Clinical Studies under CED

The draft guidance proposes that CMS-approved CED studies must be designed and conducted prospectively to produce evidence to inform future Medicare coverage. CMS also expects that the results of all CMS-approved CED studies will be published in peer-reviewed journals. The following standards of scientific integrity and relevance to the Medicare population must be demonstrated in the clinical study:

  • The principal purpose of the study is to test whether the item or service meaningfully improves health outcomes of patients who are represented by the enrolled subjects.
  • The rationale for the study is well-supported by available scientific and medical information, or it is intended to clarify or establish the health outcomes of interventions already in common clinical use.
  • The study results are not anticipated to unjustifiably duplicate existing knowledge.
  • The study design is methodologically appropriate and the anticipated number of enrolled subjects is sufficient to answer the research questions being asked in the study.
  • The study is sponsored by an organization or individual capable of completing it successfully.
  • The study is in compliance with all applicable Federal regulations concerning the protection of human subjects found at 45 C.F.R. Part 46.
  • All aspects of the study are conducted according to appropriate standards of scientific integrity set by the International Committee of Medical Journal Editors.
  • The study has a written protocol that clearly demonstrates adherence to Medicare requirements for CED.
  • The study is not designed to exclusively test toxicity or disease pathophysiology in healthy individuals, except if the disease or condition being studied is life threatening as defined in 21 C.F.R. § 312.81(a) and the patient has no viable treatment options.
  • The study is registered on the ClinicalTrials.gov Website and/or the Registry of Patient Registries by the principal sponsor/investigator prior to the enrollment of the first study subject.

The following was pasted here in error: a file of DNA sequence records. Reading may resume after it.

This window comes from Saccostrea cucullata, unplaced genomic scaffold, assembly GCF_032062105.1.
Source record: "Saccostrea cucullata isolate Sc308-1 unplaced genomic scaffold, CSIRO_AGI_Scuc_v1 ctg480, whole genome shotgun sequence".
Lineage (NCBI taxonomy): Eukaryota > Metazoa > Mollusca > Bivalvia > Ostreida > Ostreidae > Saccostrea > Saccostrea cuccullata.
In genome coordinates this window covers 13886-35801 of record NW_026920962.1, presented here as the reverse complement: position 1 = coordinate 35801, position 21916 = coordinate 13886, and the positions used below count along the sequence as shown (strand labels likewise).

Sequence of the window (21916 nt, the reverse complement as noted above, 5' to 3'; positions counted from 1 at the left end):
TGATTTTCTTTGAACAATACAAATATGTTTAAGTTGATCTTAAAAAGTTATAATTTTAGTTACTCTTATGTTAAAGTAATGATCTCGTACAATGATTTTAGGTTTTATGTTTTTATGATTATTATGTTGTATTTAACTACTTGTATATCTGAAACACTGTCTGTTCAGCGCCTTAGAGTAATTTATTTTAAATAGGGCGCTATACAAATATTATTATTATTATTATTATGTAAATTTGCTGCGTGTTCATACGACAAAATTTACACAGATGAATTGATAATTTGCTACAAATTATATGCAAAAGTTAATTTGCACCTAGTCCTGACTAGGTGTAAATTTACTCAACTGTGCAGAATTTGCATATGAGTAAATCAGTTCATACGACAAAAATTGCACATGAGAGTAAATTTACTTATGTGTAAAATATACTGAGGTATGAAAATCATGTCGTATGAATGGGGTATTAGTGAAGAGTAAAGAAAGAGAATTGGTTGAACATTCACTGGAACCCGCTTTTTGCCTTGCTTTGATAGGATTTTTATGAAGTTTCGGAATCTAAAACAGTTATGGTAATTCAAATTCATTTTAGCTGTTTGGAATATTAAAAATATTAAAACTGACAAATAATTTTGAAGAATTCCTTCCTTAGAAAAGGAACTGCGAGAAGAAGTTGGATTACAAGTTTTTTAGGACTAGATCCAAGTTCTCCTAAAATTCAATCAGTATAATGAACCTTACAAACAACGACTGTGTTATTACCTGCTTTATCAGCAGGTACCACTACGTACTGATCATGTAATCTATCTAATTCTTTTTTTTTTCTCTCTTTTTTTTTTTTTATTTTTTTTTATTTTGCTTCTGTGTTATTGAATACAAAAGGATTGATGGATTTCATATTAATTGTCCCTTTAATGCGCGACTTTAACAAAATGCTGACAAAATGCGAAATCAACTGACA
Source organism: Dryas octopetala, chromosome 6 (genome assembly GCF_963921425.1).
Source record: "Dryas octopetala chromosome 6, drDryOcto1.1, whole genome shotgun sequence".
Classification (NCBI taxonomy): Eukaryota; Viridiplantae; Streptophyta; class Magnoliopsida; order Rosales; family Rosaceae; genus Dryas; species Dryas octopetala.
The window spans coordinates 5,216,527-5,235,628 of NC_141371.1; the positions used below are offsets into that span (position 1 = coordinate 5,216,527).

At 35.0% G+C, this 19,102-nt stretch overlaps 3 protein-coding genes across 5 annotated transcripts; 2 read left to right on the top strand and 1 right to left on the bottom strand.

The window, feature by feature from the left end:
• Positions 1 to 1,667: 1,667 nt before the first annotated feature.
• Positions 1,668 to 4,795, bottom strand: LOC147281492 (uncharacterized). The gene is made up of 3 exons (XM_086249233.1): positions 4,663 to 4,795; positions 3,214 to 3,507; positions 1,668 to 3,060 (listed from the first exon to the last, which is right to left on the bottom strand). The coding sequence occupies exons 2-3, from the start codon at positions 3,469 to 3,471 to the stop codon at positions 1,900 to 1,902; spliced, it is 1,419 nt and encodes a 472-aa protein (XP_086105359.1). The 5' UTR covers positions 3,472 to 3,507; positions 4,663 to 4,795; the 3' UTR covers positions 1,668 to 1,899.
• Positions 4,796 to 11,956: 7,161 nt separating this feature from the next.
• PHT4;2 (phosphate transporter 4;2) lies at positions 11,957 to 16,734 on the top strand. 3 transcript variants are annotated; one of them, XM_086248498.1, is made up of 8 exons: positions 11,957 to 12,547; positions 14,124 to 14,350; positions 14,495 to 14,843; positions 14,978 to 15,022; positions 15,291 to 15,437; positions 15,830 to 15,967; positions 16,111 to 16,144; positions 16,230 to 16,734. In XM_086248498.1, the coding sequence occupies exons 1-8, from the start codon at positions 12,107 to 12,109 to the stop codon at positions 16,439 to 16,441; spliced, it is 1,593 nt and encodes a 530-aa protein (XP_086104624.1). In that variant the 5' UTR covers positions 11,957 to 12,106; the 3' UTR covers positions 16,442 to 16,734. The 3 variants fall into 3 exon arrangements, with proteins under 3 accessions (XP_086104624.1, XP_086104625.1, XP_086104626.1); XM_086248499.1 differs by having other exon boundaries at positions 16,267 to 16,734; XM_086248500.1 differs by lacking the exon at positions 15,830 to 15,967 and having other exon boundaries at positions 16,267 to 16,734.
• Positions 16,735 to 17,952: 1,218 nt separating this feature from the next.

• The study protocol specifies the method and timing of public release of results on all pre-specified outcomes, including release of negative outcomes, which must be made public within 24 months of the end of data collection. If a report is planned to be published in a peer reviewed journal, then initial release may be an abstract that meets the requirements of the International Committee of Medical Journal Editors, and a full report of the outcomes must be made public no later than three years after the end of data collection.
  • The study protocol explicitly discusses subpopulations affected by the item or service under investigation, particularly traditionally underrepresented groups in clinical studies, how the inclusion and exclusion criteria affect enrollment of these populations, and a plan for the retention and reporting of said populations in the trial.
  • The study protocol explicitly discusses how the results are, or are not, expected to be applied to subsections of the Medicare population to infer whether Medicare patients may benefit from the intervention.

Ending CED

The draft guidance proposes that the application of CED for identified uses of an item or service will end when one of the following conditions are met: (1) no CED studies are approved within the timeframe required by the CED decision; (2) approved CED studies are not completed within the timeframe required by the CED decision; or (3) CED studies are completed. CMS recognizes that there may be a period of noncoverage between the end of the CED study and CMS’s review of the study results, although CMS intends to work with investigators to develop integrated research strategies that allow continuation of coverage when a randomized clinical trial ends, where appropriate.

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The draft guidance may be found by clicking here.